The antifouling system disclosed herein can be used on any marine surface to reduce or minimize fouling of the marine surface by a marine plant or animal. The system can be used as follows: the bonding layer is applied onto a substrate and allowed to semi-cure to a tacky surface. The application can be made in the same manner as a paint and the bonding layer thickness is about 15 to 250 microns and more typically 25 to 250 microns. A thicker bonding layer is wasteful. A thinner bonding layer may lack sufficient ruggedness. Semi-cure time of the bonding layer will depend on many factors, including the thickness of the layer and ambient temperature and humidity. Under normal conditions, the bonding layer can be semi- cured to a tacky surface in about one-half to 2 hours. The semi-cure time can be accelerated at an elevated temperature. When the bonding layer is tacky but not dry, the fluid release layer is applied directly over the bonding layer after being mixed with a curing agent. Again, thickness of the release layer will be about 20 or 25 to 1000 microns and more typically 50 to 1000 microns, depending on its method of application. The release layer may take 1 to 12 hours to dry, again depending on many factors. What is surprising here is the tenacious bond created between the bonding and the release layers which cannot be easily broken manually with a finger nail. The tenacious bond between the bonding and release layers is not obtained if the fluid release layer is applied to a fully cured bonding layer. It is also important to recognize that structural integrity of the release layer is enhanced by the bonding layer due to the strong interlayer forces. The toughness of the release layer is thus enhanced to the point of being more than sufficient for the intended applications of the antifouling system disclosed herein.
The adhesion between the bonding layer and the substrates can, however, be improved by known means such as by cleaning the surface of the substrate, by the use of a suitable primer, such as an epoxy primer (for example Gel Chem 820®), by the use of another substance to improve adhesion between the bonding layer and the substrate, and by other means.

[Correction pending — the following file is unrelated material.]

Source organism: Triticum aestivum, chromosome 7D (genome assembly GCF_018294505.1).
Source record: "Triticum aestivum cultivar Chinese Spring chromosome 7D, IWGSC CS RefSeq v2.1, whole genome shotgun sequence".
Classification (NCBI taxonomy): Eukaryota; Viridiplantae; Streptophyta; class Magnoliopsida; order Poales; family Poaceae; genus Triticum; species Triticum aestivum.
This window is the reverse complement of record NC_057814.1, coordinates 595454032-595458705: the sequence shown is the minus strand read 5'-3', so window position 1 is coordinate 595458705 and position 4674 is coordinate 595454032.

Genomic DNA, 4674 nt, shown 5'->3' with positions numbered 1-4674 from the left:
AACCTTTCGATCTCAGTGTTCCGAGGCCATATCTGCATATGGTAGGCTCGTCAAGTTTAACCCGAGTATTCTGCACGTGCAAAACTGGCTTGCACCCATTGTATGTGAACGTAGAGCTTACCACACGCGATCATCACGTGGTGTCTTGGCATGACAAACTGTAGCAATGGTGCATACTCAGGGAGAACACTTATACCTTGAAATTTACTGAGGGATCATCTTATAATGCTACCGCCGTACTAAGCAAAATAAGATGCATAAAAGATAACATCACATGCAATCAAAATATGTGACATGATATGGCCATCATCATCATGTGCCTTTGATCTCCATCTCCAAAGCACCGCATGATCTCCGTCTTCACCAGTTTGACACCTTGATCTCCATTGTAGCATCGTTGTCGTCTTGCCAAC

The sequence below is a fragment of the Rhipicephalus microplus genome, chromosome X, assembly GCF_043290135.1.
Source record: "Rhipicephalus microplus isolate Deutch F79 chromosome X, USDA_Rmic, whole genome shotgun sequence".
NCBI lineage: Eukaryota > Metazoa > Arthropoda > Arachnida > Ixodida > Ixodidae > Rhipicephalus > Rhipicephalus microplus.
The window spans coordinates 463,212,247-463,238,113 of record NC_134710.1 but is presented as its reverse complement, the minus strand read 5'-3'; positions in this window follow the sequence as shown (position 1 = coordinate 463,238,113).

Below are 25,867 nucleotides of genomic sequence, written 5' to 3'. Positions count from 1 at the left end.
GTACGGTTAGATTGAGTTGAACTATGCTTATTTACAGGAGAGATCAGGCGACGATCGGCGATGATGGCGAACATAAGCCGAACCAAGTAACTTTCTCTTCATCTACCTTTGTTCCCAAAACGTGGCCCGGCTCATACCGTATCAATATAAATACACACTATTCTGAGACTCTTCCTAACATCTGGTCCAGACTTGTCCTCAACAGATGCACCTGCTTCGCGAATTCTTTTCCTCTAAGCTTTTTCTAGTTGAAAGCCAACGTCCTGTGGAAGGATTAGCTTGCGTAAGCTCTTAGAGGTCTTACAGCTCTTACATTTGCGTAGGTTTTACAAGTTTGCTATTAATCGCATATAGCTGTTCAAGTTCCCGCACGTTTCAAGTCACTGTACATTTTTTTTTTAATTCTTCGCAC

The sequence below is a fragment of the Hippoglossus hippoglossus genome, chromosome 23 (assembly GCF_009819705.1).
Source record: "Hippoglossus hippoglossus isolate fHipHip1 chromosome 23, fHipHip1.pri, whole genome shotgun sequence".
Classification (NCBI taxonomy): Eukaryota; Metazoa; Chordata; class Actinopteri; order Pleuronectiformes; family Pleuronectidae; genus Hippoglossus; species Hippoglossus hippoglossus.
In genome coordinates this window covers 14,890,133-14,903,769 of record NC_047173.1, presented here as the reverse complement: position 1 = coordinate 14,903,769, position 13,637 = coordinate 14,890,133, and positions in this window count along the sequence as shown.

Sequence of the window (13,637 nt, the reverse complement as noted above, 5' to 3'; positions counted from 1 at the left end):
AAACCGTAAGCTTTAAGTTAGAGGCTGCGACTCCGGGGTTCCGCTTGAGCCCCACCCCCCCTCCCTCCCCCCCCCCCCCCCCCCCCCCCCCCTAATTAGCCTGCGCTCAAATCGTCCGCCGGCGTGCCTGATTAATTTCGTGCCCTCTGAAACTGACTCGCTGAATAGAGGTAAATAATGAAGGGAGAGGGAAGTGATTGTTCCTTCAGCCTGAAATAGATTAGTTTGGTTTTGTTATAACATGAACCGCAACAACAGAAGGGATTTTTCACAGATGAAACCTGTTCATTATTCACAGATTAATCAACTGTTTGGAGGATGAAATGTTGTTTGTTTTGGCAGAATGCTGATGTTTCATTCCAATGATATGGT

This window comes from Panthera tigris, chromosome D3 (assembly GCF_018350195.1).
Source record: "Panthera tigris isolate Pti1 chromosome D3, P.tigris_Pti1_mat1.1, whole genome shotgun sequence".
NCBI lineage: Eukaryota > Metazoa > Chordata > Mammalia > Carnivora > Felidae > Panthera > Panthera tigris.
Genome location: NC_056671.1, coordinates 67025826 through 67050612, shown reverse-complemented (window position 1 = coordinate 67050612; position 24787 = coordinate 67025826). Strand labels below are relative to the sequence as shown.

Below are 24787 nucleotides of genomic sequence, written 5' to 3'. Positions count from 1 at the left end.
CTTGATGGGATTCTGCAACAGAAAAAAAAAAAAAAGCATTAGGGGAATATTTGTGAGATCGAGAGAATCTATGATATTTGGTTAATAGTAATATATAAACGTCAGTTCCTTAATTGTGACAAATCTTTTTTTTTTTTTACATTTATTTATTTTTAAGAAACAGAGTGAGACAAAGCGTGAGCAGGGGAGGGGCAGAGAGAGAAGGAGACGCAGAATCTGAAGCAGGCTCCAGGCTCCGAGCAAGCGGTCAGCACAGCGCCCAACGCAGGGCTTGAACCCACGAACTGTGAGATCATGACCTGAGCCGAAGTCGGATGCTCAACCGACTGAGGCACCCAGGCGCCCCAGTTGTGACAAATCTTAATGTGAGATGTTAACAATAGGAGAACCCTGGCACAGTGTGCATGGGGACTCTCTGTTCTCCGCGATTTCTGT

Barnacle adhesion measurements provide an excellent method of assessing the foul release characteristics of a surface. A tensile and a shear force method have been developed for fluid applications and is designated ASTM D 3623-78 a(1987).
The barnacle provides an ideal candidate for adhesion measurements. It is a commonly occurring fouling organism found at most marine exposure sites, and if necessary, it can be reared under laboratory conditions to supplement the natural stocks. The adhesion mechanisms of both the cyprus larvae and adult have been studied and its ability to settle on most surfaces, including those with low surface energies such as polytetrafluoroethylene, make it a realistic test for surface evaluation.
The tensile force apparatus was developed to measure the adhesion strengths of large individual barnacles that settled on Navy test panels. Pursuant to the procedure, the soft tissues of the barnacle are excavated. A wire hook is then placed in the shell and set in place by a quick set epoxy. The test panel is held down and the wire hook is attached to a spring scale and tension is applied at a rate of 1 lb/second until barnacle detachment occurs. The tensile strength is then recorded.
The shear force apparatus was developed to measure adhesion strength of recently settle barnacles. A shear force is applied to the base of the barnacle by air pressure applied at the rate of about 1lb/second until the barnacle becomes detached and the force is then recorded.
As already noted, the release layer can be cured to a solid elastomeric material at room temperature of about 20° C. Before its cure, the release layer is fluid and can be applied in the same manner as a paint. The release layer comprises an organopolysiloxane containing terminal silicon-bonded hydroxyl groups, an alkyl silicate and a curing agent, such as Versamide 140®. It is believed that the concomitant presence of both an alkyl silicate and a certain group of metallic moiety supplied by the curing agent enables the release layer to be cured to a solid state at a relatively low temperature of about 20° C. The structure and characteristics of the release layer is described in U.S. Pat. No. 2,843,555, the entirety of which is incorporated herein by reference.